Oil traders are going short momentarily on reports revealing U.S. crude oil stockpiles gained significantly, coupled with President Trump’s threat of not signing the long-awaited COVID-19 stimulus deal recently approved by U.S congress, pushed Brent crude prices below the $50/barrel.
At the time of drafting this report, the American-based oil contract, West Texas Intermediate dropped more than 1%, to trade at $46.56 while the London-based oil contract, Brent crude futures lost about 0.9%, to trade at $49.62 a barrel.
Oil bears are taking a grip on the oil market at the time both major oil contracts lost nearly 6% in value after their second straight session of declines, oil bears sunk their claws deeper at today’s trading session after recent data from the world’s largest economy revealed soft energy demand remains in play.
American Petroleum Institute recent data showed reported crude oil stockpiles gained by 2.7 million barrels in the week to December 18, compared to energy experts’ expectations for a drop of 3.2 million barrels.
Oil prices are tanking lower, after President Trump rattled oil traders’ nerves on not signing the $892 billion COVID-19 stimulus bill, saying he wanted U.S lawmakers to increase the amount on relief checks which U.S lawmakers approved some days ago.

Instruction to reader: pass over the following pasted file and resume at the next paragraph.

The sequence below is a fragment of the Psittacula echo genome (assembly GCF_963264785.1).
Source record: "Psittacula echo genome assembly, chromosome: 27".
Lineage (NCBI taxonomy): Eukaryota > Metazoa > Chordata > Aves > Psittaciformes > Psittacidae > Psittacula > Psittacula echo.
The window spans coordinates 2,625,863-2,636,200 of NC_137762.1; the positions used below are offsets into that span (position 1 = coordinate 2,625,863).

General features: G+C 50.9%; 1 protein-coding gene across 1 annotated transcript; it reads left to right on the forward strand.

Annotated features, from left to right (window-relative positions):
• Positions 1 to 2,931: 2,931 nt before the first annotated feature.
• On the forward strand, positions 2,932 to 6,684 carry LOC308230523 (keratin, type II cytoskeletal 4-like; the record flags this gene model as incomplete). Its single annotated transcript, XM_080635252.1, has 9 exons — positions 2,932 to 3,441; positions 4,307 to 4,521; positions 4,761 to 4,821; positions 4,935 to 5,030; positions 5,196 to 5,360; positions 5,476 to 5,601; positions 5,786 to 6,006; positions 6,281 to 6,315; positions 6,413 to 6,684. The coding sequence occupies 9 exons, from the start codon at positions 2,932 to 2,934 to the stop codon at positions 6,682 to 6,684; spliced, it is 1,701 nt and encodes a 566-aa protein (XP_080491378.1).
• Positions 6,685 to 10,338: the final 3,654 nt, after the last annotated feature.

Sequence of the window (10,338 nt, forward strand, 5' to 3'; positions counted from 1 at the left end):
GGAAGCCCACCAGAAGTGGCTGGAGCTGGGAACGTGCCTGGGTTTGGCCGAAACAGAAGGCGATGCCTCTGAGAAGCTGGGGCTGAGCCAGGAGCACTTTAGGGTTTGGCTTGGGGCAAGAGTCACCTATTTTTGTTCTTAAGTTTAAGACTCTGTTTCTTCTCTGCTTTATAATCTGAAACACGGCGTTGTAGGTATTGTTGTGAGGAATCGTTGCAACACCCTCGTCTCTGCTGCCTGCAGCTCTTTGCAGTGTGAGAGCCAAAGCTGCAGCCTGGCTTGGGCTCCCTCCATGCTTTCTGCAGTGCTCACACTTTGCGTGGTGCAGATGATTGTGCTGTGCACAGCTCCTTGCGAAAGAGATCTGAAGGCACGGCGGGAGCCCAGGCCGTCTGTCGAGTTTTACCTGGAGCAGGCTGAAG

Also, COVID-19 cases continued to rise at the world’s largest economy, with over a million new cases in less than a week, prompting government authorities in discouraging its citizens from traveling for Christmas, further dampened energy demand, as air travel and social mobility came under check.
In addition, restrictions on human mobility are also prevailing in most part of Western Europe prompting energy demand fear to resurface on the bias that reduced human activity signal a further distortion in energy demand/supply rebalancing, meaning Brent crude prices could settle below $48/barrel at the end of 2020 if the prevailing situation remains in play.
If the world largest economy goes back anywhere near the edge of the COVID-19 lockdown abyss that occurred in March/April, oil bulls could go under for at least two months not to mention a big price wipe-out in crude oil’s previous gains.
Unfortunately, for Oil bulls, the crude oil price pattern points to more downside in play especially as COVID-19 lockdown headlines take the center stage.